Courtrooms in Germany and Russia look similar. Some small differences can be found, but we are not speaking here about two completely different worlds . . . or are we? The German legal system is similar to the Russian; but unlike Russia, Germany is recognized as a country that adheres to the rule of law. The main criticism of Russian criminal procedure is its "accusatory bias" resulting in a low percentage of acquittals.
My research compares key stages of the criminal procedure in Russia and Germany. It was as early as 1913 that Eugen Ehrlich highlighted the differences between the empirical reality of law enforcement and the rules prescribed by that law. There have since been numerous studies focusing on mechanisms which translate the legal acts into everyday practice, but many questions remain of interest. The primary research question of my project takes up a place between the spheres of law and sociology: How are the crucial points of criminal prosecution transformed under influence of the organizational structures of criminal justice (from the police to the courts)?
The Russian research material (over one hundred interviews along with statistical data provided by the police, investigatory officials and the courts) shows that the bureaucratic structure turns out to be the key factor in selecting and investigating criminal cases. In this past year the focus of my study has been on analyzing those characteristic traits of the preliminary investigation and its influence on the typical path of a criminal case. It can be seen that in Russia, the investigator effectively makes the final decision as to whether a suspected person is guilty or not - in 2014 only two thousand suspects were cleared of accusations during the pre-trial period and just some one thousand accused persons were acquitted in court. During the same period in Germany there were 32 percent of suspects cleared and their criminal cases concluded on grounds of insufficient evidence and 31 percent due to the insignificant nature of the offense. The overall number of suspects totaled more than a million. A further 4 percent of the accused individuals, amounting to 30,000 persons, were acquitted in court.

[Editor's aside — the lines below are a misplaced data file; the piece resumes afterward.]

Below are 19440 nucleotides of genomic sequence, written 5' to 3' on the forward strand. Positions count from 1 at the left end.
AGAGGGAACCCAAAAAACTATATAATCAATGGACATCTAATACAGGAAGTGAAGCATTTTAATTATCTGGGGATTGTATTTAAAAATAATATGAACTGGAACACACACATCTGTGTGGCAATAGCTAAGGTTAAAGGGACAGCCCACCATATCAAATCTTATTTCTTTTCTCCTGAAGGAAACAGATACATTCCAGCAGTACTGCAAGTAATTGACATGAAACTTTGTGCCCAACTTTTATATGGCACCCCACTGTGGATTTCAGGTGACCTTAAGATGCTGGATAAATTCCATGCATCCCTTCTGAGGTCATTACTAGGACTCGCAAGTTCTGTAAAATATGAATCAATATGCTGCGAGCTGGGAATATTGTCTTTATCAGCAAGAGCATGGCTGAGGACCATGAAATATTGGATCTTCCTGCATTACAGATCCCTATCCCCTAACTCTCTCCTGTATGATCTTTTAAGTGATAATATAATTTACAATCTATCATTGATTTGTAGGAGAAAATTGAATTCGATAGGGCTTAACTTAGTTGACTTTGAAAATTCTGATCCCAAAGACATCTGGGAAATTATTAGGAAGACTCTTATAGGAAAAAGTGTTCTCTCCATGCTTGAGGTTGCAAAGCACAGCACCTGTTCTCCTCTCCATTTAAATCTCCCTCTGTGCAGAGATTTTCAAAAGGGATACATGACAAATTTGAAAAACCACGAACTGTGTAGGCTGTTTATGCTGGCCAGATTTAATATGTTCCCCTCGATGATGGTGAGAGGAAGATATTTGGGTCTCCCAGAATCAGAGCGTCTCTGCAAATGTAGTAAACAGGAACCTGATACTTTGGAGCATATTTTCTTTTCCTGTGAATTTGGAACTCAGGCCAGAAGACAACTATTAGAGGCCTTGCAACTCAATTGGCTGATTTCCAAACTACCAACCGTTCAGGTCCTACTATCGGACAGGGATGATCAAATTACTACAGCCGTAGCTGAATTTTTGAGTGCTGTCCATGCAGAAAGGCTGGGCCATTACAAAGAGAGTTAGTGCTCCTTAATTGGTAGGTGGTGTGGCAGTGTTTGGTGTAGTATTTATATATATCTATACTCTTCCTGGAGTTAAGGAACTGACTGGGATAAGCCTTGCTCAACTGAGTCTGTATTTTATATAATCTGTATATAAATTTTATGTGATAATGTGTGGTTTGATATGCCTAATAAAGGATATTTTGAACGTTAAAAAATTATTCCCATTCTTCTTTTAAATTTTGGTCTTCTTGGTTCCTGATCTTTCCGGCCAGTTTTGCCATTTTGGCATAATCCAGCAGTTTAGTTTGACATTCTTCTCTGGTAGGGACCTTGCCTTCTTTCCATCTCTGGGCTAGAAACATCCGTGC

Equally important factors are certainly the domestic political and social situation, the institutional framework of the police and public prosecution, and the education and values of the legal professionals involved. However all these factors only first became apparent in the courtroom, thus interfering with the final act in the criminal process. I shall therefore persist in attempting to understand why German prosecutors can so easily drop cases and why German judges can acquit suspects much more easily than their Russian counterparts.
Court hearings and court decisions are the last step in the criminal procedure, resulting in creation of a country’s image. In making my acquaintance with them it seemed like I was journeying to another world. A court hearing in Germany might look like the Russian one at times, but certain details make for a considerable difference.